Seeing each voice or dialogue side by side crystalized my personal stance and helped resolve lingering angst that I carry as a gay man raised in the church. I spent decades attempting to change my sexual orientation based on my understanding of the Scriptures at that time. During the 1980s and ’90s, I identified as “ex-gay,” a term associated with the ministries of Exodus International and one that predates the current use of “same-sex attracted.” (Zeyl captures this point of view through Amanda, but with the focus on same-sex marriage, he overlooks the terms “Side-A” and “Side-B,” used within the LGBTQ+ Christian community, to distinguish between those who accept same-sex sexual activity—Side A—and those who advocate for celibacy—Side B. These dialogues would have been an excellent opportunity to introduce those terms to the broader Christian community.)
Another potential weakness is that all four share an understanding that sexual activity is reserved to the confines of marriage and that marriage is defined by monogamy. I suspect the author’s goal is to emphasize that many gay people of faith adhere to a traditional understanding of sexual activity within marriage. However, it is clear that many heterosexual people no longer adhere to that norm, even if they embrace it as aspirational. Zeyl’s assumption works for building the ultimate arguments, but it fails to consider how sexual activity is practiced within the broader Christian culture today, setting up a higher standard for gay Christians than for heterosexuals. That is hypocrisy at its worse and one that has often haunted the persecution of the queer community. And while reproduction is often cited as a primary role of marriage, the dialogues do not adequately address the role of companionship, intimacy, and enjoyment.
When I identified as ex-gay, the distinction David makes between orientation and behavior gave me comfort, as I believed that behavior could simply be controlled. Orientation was just a cross I had to bear. Over time, however, I slowly learned that behavior a tremendous shame enveloped me—shame just for being gay, and for not being able to meet the unspoken expectations of family, friends, and church. That shame crippled my ability to give and receive love and prevented me from flourishing as one beloved by God. I am a gay man; I experience social interactions, the natural environment, and even God from the perspective of a gay man. Today I don’t distinguish between orientation and behavior—they are inextricable.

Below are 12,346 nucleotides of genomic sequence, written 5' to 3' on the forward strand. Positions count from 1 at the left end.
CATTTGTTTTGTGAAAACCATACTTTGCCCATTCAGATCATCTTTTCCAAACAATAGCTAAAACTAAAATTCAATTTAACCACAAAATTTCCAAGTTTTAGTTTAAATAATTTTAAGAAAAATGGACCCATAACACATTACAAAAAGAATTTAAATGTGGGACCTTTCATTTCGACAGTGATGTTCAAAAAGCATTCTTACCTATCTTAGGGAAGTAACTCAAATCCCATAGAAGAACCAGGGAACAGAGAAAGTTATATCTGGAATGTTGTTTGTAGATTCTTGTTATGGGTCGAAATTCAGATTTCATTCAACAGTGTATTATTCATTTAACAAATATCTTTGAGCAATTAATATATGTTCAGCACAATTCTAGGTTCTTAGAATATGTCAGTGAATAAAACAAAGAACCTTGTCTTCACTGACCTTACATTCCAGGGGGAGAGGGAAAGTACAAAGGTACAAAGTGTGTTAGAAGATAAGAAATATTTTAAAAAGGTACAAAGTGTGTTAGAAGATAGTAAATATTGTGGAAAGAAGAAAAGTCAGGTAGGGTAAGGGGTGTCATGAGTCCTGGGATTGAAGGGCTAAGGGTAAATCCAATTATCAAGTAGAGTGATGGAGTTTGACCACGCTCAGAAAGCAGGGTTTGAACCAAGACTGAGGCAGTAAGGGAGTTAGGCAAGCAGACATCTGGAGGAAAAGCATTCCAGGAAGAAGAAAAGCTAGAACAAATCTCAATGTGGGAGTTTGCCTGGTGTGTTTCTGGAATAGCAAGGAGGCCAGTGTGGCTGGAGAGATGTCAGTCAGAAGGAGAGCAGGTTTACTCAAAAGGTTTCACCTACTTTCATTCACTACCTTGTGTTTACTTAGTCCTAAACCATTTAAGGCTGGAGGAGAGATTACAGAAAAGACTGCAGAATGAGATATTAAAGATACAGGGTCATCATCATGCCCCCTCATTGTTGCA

As I grappled with my own sexuality and God’s view of me over the years, attempting to change my orientation and eventually coming to accept it, I’ve struggled to believe that God fully embraces me and will also bless same-sex marriage. Stephanie’s arguments address that check within me. Her conclusion of God’s accommodation reassures me and provides a biblical way for me to move forward in fuller embrace of myself as a gay Christian.
The closing “half dialogue” referred to in the book’s title is a challenge to for the church to live with theological difference. Can a Christian community be home to both Amanda and Philip? How might we build a church that would host Philip’s wedding and at the same time encourage Amanda to be faithful to her Side B convictions, a community committed to unity in the midst of theological tension? Refusing to neatly resolve the issues discussed, the author challenges his readers to respect his characters, all people of good conscience and deep faith, and to find a way to live with, even appreciate, the differences.
I recommend this book to anyone wanting to expand their perspective. Despite the shortcomings inherent in its narrow focus, this is a worthy book for study and discussion by all Christians.
Douglas A. Houck recently retired from a career with the National Park Service. He is an alum of the Oriented to Love dialogue and lives in Tacoma, WA.